Miller Moths Be Gone

Periodically, residents on SFTR are visited by pesky miller moths. In some years, the infestation is not severe, while in others, it is extremely annoying. That has been the case in 2023. At night, if we opened our garage doors, moths would swarm around the lights in the garage and house. We had to start parking our cars in the garage but not entering the house from the garage to avoid a swarm of these critters from entering our home. During the day, if we opened the garage doors, moths would fly out in large numbers, sometimes causing the garage door sensors to reopen the garage doors. And of course, there is the nasty fluid they leave behind when they are hanging out on your ceilings, walls, and furnishings.

This article provides some tips for managing this annual visitation.

First, here are some quick facts about miller moths (courtesy of Colorado State University Extension):

  • The ‘miller moth,’ common in Colorado and adjacent states, is the adult stage of the army cutworm.
  • During warm months the ‘miller moths’ migrate to higher elevations as they seek flowering plants. Areas close to the mountains receive moths that may have migrated well over a hundred miles en route to summer feeding sites.
  • During outbreak years, miller moth flights typically last five to six weeks, generally starting between mid-May and early June. However, they tend to cause most nuisance problems for only two to three weeks.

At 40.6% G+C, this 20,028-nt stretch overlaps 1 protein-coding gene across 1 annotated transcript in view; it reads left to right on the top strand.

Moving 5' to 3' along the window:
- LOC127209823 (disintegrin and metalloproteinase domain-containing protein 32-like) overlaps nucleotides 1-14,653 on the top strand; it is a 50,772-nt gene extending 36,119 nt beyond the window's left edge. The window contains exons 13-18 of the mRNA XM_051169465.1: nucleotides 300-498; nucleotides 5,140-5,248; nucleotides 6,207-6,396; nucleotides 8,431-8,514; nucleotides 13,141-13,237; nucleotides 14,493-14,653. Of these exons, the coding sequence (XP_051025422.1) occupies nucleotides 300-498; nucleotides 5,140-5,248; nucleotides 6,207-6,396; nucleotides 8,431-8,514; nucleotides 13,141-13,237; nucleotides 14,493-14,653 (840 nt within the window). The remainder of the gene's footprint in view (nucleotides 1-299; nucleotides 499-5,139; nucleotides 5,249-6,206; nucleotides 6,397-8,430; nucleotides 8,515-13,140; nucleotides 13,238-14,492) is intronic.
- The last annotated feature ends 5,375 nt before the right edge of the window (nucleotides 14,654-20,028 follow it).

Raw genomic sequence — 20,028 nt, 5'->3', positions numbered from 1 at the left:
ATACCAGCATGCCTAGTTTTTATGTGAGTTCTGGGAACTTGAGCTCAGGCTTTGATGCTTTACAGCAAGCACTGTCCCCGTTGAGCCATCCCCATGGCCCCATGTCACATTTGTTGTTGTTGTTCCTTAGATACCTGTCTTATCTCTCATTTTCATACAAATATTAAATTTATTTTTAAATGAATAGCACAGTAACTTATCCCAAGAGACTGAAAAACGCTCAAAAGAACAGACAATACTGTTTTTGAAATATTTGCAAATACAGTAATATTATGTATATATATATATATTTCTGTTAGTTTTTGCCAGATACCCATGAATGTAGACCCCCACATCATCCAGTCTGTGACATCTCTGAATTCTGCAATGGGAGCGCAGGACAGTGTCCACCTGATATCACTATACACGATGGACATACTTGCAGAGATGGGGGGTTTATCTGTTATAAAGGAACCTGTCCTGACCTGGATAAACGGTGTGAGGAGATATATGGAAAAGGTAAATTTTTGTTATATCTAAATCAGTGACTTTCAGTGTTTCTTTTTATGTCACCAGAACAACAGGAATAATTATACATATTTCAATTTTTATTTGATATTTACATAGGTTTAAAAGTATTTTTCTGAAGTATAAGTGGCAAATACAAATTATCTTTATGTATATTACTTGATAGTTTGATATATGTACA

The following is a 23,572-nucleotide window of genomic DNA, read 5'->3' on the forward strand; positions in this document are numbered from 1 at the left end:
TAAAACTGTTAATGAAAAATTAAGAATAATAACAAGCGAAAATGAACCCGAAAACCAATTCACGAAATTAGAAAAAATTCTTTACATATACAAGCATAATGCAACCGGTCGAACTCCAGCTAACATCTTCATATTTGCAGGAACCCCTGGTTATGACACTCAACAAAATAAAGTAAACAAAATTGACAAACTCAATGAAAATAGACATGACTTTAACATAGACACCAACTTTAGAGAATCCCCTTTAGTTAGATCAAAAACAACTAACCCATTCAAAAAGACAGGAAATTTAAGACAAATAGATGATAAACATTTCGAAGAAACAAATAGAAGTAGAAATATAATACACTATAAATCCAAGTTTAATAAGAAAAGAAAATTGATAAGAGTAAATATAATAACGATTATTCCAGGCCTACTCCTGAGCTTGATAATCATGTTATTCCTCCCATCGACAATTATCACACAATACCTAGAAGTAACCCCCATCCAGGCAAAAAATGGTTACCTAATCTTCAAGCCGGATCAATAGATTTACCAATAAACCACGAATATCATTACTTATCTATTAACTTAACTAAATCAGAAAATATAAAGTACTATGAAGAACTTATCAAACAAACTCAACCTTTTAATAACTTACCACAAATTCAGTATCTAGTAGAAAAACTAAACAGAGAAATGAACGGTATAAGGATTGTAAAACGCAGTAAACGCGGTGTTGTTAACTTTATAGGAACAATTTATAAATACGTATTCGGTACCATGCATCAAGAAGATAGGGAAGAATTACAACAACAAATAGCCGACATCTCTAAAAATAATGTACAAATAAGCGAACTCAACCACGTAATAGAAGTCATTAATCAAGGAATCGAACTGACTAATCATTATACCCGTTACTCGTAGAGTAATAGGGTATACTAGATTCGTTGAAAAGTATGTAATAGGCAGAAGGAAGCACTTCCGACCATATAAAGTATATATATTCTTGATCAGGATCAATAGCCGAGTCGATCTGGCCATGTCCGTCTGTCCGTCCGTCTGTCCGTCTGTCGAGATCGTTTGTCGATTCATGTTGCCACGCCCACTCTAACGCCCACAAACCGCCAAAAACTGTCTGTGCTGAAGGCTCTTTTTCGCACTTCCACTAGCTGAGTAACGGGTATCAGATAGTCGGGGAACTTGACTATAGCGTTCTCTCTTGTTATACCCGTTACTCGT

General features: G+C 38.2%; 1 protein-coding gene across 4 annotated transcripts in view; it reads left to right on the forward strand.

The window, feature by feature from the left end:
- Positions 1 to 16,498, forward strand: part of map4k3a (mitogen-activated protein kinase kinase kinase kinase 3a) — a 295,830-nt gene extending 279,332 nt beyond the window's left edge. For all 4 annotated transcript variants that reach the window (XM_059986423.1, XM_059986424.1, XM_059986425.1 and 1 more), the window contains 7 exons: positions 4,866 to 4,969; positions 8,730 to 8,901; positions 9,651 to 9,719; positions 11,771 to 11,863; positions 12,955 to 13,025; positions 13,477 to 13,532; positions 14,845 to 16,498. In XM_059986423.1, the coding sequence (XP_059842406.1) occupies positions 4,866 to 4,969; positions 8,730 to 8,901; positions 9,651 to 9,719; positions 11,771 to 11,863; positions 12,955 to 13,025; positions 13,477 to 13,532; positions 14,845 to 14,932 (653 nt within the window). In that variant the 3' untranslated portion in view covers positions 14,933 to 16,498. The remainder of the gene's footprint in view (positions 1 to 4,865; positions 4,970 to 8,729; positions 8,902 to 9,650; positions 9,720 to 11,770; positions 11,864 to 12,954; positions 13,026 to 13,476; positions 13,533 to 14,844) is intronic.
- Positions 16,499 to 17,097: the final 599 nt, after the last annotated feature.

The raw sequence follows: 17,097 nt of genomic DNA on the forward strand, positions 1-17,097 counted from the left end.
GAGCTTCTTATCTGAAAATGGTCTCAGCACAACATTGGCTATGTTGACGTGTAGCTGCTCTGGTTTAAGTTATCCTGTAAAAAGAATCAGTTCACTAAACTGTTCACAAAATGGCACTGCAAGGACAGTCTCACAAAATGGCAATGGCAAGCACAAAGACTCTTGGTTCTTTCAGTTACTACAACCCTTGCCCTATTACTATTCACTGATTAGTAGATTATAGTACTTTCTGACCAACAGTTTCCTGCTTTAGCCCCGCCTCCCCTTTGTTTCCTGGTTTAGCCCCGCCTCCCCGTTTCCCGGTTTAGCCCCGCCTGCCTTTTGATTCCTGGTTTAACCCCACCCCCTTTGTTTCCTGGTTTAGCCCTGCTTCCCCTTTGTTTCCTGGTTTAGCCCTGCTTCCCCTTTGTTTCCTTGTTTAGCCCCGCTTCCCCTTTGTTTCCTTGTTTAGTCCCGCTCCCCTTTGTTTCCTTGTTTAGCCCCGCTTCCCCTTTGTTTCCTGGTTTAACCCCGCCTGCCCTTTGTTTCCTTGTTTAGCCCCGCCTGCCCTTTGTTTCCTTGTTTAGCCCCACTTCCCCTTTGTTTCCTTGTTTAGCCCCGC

• Miller moths avoid daylight and seek shelter before day break. Ideally, a daytime shelter is dark and tight. Small cracks in the doorways of homes, garages, and cars make perfect hiding spots. Often moths may be found clustered together in particularly favorable sites. Since cracks often continue into the living space of a home (or a garage, car, etc.) a ‘wrong’ turn may lead them indoors. At night, the moths emerge from the daytime shelters to resume their migratory flights and feed.
  • They do not feed on any household furnishings or food. Moths in the home will eventually find a way outdoors or die without reproducing.
  • When large numbers die in a home there may be a small odor problem (due to the fat in their bodies turning rancid).
  • Miller moths may spot drapes or other surfaces, such as unfinished wood because they excrete fluid for most of their adult life.

How to Rid Your Home of Miller Moths:

After doing some research online, I encountered several suggestions for dealing with these little invaders. One suggestion described hanging a light over a bucket of soapy water. That seemed too dangerous to me. The best solution I found was to use peppermint. Apparently miller moths do not like that smell.

Here is what I tried and they all worked to get the miller moths to leave:

  • Initially, I didn't have any peppermint oil but I had peppermint candy sticks. I ground some up in a blender, poured it into a ziploc container, and mixed in a little olive oil.
  • Later, I obtained some peppermint oil which was poured onto cotton balls and placed in a jar lid or ziploc container.
  • The easiest solution was to purchase peppermint air freshener which I found online at Amazon (Citrus Magic Holiday Odor Absorbing Solid Air Freshener, Peppermint).

    After placing these items in our garage, RV, and shed, most of the moths were gone the next day and did not return.

Cleaning Up from Miller Moths:

  • If they enter your home, the best thing to do is use a hand-held vacuum to collect them while alive (NOTE: do not leave them in the vacuum a long time or they will begin to smell).
  • Vacuum or sweep up dead moths to avoid the smell as they decompose.
  • Wash off the liquid they leave on surfaces or fabrics.